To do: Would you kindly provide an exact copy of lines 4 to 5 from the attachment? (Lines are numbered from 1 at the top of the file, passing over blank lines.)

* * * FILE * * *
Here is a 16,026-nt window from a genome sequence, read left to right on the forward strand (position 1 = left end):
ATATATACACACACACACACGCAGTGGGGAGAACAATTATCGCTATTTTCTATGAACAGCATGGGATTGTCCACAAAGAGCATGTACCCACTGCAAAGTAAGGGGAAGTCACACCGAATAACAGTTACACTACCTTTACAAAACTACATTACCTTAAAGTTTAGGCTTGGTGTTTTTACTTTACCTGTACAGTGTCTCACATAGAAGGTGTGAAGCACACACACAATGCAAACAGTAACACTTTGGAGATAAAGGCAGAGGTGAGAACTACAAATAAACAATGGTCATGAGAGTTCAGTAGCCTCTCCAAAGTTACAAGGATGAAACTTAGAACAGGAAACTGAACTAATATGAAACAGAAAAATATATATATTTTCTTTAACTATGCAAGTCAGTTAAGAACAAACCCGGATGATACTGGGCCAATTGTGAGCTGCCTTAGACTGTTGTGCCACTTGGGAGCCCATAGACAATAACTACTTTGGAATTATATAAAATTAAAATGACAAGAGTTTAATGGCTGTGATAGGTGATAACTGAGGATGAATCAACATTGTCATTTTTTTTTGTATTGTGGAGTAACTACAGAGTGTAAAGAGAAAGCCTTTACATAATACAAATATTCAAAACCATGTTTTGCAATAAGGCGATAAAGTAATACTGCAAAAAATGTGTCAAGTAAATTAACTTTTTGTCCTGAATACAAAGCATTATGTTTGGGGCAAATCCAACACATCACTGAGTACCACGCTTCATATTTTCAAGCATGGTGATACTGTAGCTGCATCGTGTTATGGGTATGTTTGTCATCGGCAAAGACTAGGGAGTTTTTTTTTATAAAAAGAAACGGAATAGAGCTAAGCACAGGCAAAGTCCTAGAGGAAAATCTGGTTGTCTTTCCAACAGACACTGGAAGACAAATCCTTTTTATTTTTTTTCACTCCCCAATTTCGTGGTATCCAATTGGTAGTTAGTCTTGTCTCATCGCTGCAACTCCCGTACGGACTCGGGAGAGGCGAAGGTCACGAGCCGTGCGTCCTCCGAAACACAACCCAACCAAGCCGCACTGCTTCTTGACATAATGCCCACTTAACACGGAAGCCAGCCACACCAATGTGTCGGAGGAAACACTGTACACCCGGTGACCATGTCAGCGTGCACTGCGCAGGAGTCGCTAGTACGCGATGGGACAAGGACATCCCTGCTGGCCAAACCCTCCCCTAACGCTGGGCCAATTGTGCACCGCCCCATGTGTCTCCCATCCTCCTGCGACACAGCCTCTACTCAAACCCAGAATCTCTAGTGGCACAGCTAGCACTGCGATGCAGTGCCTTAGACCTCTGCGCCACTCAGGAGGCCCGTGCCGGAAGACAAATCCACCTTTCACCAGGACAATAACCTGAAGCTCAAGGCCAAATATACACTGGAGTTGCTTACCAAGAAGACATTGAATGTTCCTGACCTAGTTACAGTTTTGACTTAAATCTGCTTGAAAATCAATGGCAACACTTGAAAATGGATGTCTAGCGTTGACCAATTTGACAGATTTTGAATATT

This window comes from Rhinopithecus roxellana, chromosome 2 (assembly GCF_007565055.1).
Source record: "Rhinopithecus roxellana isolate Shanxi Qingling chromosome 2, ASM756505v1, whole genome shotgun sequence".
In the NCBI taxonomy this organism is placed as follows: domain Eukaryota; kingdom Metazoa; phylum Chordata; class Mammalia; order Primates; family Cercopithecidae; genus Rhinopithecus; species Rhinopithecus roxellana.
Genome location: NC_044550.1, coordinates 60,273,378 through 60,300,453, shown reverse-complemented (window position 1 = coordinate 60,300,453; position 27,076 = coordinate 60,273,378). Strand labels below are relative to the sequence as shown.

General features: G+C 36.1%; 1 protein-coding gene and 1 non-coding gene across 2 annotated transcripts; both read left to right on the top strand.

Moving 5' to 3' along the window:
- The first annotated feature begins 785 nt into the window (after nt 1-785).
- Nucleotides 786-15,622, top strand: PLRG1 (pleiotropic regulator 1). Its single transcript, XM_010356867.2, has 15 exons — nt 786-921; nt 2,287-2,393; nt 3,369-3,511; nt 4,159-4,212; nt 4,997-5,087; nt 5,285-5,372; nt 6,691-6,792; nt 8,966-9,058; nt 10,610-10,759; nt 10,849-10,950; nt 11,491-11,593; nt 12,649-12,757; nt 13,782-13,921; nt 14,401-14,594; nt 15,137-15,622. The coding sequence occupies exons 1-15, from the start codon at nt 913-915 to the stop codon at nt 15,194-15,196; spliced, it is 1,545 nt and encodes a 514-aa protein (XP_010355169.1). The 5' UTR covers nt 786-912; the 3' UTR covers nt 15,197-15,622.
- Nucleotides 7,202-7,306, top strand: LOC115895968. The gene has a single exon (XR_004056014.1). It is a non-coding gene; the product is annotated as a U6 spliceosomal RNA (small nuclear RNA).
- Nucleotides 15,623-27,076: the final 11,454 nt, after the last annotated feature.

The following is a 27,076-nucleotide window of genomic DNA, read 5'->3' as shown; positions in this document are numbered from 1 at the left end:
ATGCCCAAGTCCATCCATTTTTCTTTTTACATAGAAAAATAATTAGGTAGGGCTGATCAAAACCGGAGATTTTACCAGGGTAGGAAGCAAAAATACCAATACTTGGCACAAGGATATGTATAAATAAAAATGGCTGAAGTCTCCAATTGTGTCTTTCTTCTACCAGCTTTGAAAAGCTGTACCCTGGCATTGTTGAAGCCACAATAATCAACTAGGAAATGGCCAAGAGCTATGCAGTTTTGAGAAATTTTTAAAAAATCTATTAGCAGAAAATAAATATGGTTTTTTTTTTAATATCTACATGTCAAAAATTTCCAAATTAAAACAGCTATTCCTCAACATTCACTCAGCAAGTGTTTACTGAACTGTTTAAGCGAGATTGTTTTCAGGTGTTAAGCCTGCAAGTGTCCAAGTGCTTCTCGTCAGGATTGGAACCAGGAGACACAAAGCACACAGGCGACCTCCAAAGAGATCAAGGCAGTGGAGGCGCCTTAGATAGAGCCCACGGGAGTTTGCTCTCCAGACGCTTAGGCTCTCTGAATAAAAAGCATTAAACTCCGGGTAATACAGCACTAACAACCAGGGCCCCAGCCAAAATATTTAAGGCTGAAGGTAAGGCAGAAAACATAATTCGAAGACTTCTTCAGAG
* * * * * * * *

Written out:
Source record: "Rhinopithecus roxellana isolate Shanxi Qingling chromosome 2, ASM756505v1, whole genome shotgun sequence".
In the NCBI taxonomy this organism is placed as follows: domain Eukaryota; kingdom Metazoa; phylum Chordata; class Mammalia; order Primates; family Cercopithecidae; genus Rhinopithecus; species Rhinopithecus roxellana.